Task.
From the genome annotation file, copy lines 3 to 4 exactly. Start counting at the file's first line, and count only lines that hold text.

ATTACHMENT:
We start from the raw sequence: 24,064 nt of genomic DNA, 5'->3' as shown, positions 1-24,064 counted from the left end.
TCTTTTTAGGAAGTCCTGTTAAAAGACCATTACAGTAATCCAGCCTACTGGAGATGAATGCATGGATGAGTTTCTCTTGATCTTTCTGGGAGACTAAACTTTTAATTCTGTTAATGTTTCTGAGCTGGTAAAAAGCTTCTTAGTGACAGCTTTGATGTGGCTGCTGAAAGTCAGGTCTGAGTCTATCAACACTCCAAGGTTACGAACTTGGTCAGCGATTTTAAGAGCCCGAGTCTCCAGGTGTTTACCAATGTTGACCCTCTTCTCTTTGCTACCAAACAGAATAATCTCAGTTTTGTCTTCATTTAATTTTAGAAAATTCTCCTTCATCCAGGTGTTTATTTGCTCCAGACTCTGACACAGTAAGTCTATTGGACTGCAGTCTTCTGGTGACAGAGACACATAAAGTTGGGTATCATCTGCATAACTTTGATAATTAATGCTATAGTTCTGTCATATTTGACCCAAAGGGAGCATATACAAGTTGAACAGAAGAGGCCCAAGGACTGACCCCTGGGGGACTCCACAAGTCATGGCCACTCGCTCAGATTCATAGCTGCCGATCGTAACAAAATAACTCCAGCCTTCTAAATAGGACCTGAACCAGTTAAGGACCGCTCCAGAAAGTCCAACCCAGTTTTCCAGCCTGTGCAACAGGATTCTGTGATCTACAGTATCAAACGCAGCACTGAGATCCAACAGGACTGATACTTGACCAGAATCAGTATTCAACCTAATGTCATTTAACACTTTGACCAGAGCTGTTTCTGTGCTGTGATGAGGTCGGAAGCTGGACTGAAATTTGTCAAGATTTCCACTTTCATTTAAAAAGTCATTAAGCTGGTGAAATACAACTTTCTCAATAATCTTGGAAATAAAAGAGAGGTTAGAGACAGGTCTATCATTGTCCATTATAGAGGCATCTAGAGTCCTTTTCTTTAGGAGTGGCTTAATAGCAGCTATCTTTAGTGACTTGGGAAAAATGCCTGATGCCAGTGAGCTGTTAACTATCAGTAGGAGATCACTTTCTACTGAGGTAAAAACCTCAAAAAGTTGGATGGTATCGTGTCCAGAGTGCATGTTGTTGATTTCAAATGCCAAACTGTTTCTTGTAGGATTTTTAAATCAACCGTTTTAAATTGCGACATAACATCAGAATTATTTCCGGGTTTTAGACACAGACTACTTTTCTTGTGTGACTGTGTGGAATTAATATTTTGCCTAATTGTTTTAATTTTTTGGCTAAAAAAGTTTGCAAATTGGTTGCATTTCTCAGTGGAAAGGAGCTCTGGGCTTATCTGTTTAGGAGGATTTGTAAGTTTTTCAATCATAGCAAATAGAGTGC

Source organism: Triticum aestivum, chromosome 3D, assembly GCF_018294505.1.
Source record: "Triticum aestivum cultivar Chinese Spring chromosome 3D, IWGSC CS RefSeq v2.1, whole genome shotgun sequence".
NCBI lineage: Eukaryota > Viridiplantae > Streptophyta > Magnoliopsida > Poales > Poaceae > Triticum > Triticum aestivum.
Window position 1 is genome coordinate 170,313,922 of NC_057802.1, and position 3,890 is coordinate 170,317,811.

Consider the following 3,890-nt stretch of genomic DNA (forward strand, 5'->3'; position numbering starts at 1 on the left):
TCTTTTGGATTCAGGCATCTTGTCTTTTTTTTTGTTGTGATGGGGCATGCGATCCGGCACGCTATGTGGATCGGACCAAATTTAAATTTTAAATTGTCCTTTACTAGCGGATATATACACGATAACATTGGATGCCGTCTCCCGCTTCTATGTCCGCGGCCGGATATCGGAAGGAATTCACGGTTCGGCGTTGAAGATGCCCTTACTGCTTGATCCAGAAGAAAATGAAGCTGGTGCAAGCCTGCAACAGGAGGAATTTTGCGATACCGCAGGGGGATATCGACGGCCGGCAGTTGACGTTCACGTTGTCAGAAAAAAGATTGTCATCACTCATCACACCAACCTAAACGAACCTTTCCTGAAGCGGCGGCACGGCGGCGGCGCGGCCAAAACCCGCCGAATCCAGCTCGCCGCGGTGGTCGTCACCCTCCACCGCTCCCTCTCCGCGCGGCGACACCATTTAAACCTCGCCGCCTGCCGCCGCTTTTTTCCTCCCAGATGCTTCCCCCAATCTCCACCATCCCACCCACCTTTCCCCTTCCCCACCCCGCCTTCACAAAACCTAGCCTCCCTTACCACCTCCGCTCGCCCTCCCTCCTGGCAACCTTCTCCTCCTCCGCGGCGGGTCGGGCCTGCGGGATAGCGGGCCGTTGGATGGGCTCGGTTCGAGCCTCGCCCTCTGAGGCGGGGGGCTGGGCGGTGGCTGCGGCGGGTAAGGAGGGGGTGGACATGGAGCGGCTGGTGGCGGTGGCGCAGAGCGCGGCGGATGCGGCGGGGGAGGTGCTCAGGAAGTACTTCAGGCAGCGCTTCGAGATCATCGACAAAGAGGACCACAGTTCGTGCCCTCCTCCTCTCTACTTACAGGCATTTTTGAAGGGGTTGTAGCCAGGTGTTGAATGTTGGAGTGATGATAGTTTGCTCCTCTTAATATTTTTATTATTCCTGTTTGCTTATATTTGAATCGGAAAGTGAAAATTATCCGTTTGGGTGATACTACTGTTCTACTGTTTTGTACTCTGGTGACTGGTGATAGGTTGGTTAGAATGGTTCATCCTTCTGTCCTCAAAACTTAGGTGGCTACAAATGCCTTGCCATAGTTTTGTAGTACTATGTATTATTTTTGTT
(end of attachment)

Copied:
Source organism: Triticum aestivum, chromosome 3D, assembly GCF_018294505.1.
Source record: "Triticum aestivum cultivar Chinese Spring chromosome 3D, IWGSC CS RefSeq v2.1, whole genome shotgun sequence".